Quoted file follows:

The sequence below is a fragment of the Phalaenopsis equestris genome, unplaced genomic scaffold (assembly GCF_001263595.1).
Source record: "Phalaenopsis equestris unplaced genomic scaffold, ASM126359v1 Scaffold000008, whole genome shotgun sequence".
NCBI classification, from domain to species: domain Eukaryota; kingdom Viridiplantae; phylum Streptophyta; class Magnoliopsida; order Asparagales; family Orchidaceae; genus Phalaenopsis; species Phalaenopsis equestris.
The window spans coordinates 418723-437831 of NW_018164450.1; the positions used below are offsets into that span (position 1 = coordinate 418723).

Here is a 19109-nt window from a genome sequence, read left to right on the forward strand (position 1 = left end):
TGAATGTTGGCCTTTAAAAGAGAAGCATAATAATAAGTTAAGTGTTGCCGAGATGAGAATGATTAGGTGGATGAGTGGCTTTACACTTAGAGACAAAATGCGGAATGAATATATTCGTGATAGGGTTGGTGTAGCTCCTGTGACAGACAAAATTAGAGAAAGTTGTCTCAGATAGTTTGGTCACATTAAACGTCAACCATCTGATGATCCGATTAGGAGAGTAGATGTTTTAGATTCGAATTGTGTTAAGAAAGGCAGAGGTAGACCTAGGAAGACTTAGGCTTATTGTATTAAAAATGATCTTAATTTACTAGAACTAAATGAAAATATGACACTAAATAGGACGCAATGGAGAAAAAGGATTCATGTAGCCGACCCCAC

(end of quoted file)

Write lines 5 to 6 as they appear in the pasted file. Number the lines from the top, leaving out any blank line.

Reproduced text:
Here is a 19109-nt window from a genome sequence, read left to right on the forward strand (position 1 = left end):
TGAATGTTGGCCTTTAAAAGAGAAGCATAATAATAAGTTAAGTGTTGCCGAGATGAGAATGATTAGGTGGATGAGTGGCTTTACACTTAGAGACAAAATGCGGAATGAATATATTCGTGATAGGGTTGGTGTAGCTCCTGTGACAGACAAAATTAGAGAAAGTTGTCTCAGATAGTTTGGTCACATTAAACGTCAACCATCTGATGATCCGATTAGGAGAGTAGATGTTTTAGATTCGAATTGTGTTAAGAAAGGCAGAGGTAGACCTAGGAAGACTTAGGCTTATTGTATTAAAAATGATCTTAATTTACTAGAACTAAATGAAAATATGACACTAAATAGGACGCAATGGAGAAAAAGGATTCATGTAGCCGACCCCAC